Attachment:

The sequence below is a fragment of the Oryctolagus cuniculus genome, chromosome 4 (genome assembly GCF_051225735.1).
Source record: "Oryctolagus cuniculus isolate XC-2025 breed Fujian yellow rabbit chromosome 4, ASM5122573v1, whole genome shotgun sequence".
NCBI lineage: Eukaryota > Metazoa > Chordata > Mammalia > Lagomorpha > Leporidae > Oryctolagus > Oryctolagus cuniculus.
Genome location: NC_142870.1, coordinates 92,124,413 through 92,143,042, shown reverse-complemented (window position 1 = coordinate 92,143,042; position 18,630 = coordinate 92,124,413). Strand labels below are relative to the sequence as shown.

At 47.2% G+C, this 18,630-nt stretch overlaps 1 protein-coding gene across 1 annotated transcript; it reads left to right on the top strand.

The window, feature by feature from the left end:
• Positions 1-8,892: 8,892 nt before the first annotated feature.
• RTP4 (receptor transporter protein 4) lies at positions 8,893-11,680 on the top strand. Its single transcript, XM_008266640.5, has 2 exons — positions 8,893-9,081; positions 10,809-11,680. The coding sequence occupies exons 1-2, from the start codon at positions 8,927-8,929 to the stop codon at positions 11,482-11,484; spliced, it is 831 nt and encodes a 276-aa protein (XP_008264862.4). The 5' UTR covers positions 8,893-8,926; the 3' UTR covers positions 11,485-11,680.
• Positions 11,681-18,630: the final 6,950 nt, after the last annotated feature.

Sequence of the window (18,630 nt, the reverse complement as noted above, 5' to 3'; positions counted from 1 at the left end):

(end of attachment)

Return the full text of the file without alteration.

The sequence below is a fragment of the Oryctolagus cuniculus genome, chromosome 4 (genome assembly GCF_051225735.1).
Source record: "Oryctolagus cuniculus isolate XC-2025 breed Fujian yellow rabbit chromosome 4, ASM5122573v1, whole genome shotgun sequence".
NCBI lineage: Eukaryota > Metazoa > Chordata > Mammalia > Lagomorpha > Leporidae > Oryctolagus > Oryctolagus cuniculus.
Genome location: NC_142870.1, coordinates 92,124,413 through 92,143,042, shown reverse-complemented (window position 1 = coordinate 92,143,042; position 18,630 = coordinate 92,124,413). Strand labels below are relative to the sequence as shown.

At 47.2% G+C, this 18,630-nt stretch overlaps 1 protein-coding gene across 1 annotated transcript; it reads left to right on the top strand.

The window, feature by feature from the left end:
• Positions 1-8,892: 8,892 nt before the first annotated feature.
• RTP4 (receptor transporter protein 4) lies at positions 8,893-11,680 on the top strand. Its single transcript, XM_008266640.5, has 2 exons — positions 8,893-9,081; positions 10,809-11,680. The coding sequence occupies exons 1-2, from the start codon at positions 8,927-8,929 to the stop codon at positions 11,482-11,484; spliced, it is 831 nt and encodes a 276-aa protein (XP_008264862.4). The 5' UTR covers positions 8,893-8,926; the 3' UTR covers positions 11,485-11,680.
• Positions 11,681-18,630: the final 6,950 nt, after the last annotated feature.

Sequence of the window (18,630 nt, the reverse complement as noted above, 5' to 3'; positions counted from 1 at the left end):